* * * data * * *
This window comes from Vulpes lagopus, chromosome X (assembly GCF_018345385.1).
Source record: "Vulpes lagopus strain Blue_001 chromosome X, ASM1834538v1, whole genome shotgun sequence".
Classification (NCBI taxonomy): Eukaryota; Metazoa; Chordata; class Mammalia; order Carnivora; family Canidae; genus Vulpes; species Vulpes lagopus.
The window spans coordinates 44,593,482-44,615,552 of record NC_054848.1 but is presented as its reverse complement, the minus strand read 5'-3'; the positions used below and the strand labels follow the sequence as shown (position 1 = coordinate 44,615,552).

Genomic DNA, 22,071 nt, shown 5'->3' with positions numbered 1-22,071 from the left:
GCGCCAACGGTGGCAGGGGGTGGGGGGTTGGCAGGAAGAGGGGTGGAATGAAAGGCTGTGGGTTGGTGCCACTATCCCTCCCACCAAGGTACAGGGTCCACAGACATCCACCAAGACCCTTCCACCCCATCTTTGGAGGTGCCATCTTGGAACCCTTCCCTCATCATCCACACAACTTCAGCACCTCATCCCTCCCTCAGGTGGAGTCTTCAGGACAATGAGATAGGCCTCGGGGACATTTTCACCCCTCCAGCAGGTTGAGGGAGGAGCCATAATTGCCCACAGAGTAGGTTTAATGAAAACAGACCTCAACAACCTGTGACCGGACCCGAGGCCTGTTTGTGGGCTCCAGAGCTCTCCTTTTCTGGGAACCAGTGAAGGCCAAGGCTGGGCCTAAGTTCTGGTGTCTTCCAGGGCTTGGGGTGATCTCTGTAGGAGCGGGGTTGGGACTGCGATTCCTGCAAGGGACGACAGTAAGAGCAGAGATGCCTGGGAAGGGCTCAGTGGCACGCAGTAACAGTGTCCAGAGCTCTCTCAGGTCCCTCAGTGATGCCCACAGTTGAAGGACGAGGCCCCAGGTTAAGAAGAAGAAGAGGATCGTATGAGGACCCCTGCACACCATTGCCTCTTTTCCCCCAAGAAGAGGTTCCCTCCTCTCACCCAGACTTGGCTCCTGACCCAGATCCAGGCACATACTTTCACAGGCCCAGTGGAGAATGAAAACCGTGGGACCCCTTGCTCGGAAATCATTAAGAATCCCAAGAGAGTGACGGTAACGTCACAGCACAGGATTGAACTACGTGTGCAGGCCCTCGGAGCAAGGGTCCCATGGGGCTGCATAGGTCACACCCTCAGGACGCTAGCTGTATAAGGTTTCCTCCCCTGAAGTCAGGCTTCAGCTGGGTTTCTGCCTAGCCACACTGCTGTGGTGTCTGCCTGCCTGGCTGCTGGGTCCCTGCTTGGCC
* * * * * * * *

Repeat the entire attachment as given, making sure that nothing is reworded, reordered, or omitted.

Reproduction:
This window comes from Vulpes lagopus, chromosome X (assembly GCF_018345385.1).
Source record: "Vulpes lagopus strain Blue_001 chromosome X, ASM1834538v1, whole genome shotgun sequence".
Classification (NCBI taxonomy): Eukaryota; Metazoa; Chordata; class Mammalia; order Carnivora; family Canidae; genus Vulpes; species Vulpes lagopus.
The window spans coordinates 44,593,482-44,615,552 of record NC_054848.1 but is presented as its reverse complement, the minus strand read 5'-3'; the positions used below and the strand labels follow the sequence as shown (position 1 = coordinate 44,615,552).

Genomic DNA, 22,071 nt, shown 5'->3' with positions numbered 1-22,071 from the left:
GCGCCAACGGTGGCAGGGGGTGGGGGGTTGGCAGGAAGAGGGGTGGAATGAAAGGCTGTGGGTTGGTGCCACTATCCCTCCCACCAAGGTACAGGGTCCACAGACATCCACCAAGACCCTTCCACCCCATCTTTGGAGGTGCCATCTTGGAACCCTTCCCTCATCATCCACACAACTTCAGCACCTCATCCCTCCCTCAGGTGGAGTCTTCAGGACAATGAGATAGGCCTCGGGGACATTTTCACCCCTCCAGCAGGTTGAGGGAGGAGCCATAATTGCCCACAGAGTAGGTTTAATGAAAACAGACCTCAACAACCTGTGACCGGACCCGAGGCCTGTTTGTGGGCTCCAGAGCTCTCCTTTTCTGGGAACCAGTGAAGGCCAAGGCTGGGCCTAAGTTCTGGTGTCTTCCAGGGCTTGGGGTGATCTCTGTAGGAGCGGGGTTGGGACTGCGATTCCTGCAAGGGACGACAGTAAGAGCAGAGATGCCTGGGAAGGGCTCAGTGGCACGCAGTAACAGTGTCCAGAGCTCTCTCAGGTCCCTCAGTGATGCCCACAGTTGAAGGACGAGGCCCCAGGTTAAGAAGAAGAAGAGGATCGTATGAGGACCCCTGCACACCATTGCCTCTTTTCCCCCAAGAAGAGGTTCCCTCCTCTCACCCAGACTTGGCTCCTGACCCAGATCCAGGCACATACTTTCACAGGCCCAGTGGAGAATGAAAACCGTGGGACCCCTTGCTCGGAAATCATTAAGAATCCCAAGAGAGTGACGGTAACGTCACAGCACAGGATTGAACTACGTGTGCAGGCCCTCGGAGCAAGGGTCCCATGGGGCTGCATAGGTCACACCCTCAGGACGCTAGCTGTATAAGGTTTCCTCCCCTGAAGTCAGGCTTCAGCTGGGTTTCTGCCTAGCCACACTGCTGTGGTGTCTGCCTGCCTGGCTGCTGGGTCCCTGCTTGGCC